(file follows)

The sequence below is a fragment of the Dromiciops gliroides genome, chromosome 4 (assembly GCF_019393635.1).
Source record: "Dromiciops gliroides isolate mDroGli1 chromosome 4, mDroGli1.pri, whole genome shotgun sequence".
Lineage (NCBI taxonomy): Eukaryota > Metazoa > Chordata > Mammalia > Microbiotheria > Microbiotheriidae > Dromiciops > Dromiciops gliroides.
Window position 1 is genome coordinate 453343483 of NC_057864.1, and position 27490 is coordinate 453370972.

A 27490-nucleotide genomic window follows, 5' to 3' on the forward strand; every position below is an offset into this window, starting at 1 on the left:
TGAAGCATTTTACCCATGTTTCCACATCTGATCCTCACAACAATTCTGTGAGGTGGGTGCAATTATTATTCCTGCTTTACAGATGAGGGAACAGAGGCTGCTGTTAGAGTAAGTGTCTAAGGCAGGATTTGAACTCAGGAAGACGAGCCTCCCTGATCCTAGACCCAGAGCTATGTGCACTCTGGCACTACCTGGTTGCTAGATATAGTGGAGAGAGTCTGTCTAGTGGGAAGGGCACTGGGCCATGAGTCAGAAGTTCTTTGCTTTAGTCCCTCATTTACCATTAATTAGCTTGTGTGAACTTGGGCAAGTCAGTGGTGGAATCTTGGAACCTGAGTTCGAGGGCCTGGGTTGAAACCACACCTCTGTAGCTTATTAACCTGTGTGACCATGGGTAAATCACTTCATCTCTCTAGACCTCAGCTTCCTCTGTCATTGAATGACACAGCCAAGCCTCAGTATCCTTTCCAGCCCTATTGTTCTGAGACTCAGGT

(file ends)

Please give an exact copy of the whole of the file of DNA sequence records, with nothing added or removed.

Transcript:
The sequence below is a fragment of the Dromiciops gliroides genome, chromosome 4 (assembly GCF_019393635.1).
Source record: "Dromiciops gliroides isolate mDroGli1 chromosome 4, mDroGli1.pri, whole genome shotgun sequence".
Lineage (NCBI taxonomy): Eukaryota > Metazoa > Chordata > Mammalia > Microbiotheria > Microbiotheriidae > Dromiciops > Dromiciops gliroides.
Window position 1 is genome coordinate 453343483 of NC_057864.1, and position 27490 is coordinate 453370972.

A 27490-nucleotide genomic window follows, 5' to 3' on the forward strand; every position below is an offset into this window, starting at 1 on the left:
TGAAGCATTTTACCCATGTTTCCACATCTGATCCTCACAACAATTCTGTGAGGTGGGTGCAATTATTATTCCTGCTTTACAGATGAGGGAACAGAGGCTGCTGTTAGAGTAAGTGTCTAAGGCAGGATTTGAACTCAGGAAGACGAGCCTCCCTGATCCTAGACCCAGAGCTATGTGCACTCTGGCACTACCTGGTTGCTAGATATAGTGGAGAGAGTCTGTCTAGTGGGAAGGGCACTGGGCCATGAGTCAGAAGTTCTTTGCTTTAGTCCCTCATTTACCATTAATTAGCTTGTGTGAACTTGGGCAAGTCAGTGGTGGAATCTTGGAACCTGAGTTCGAGGGCCTGGGTTGAAACCACACCTCTGTAGCTTATTAACCTGTGTGACCATGGGTAAATCACTTCATCTCTCTAGACCTCAGCTTCCTCTGTCATTGAATGACACAGCCAAGCCTCAGTATCCTTTCCAGCCCTATTGTTCTGAGACTCAGGT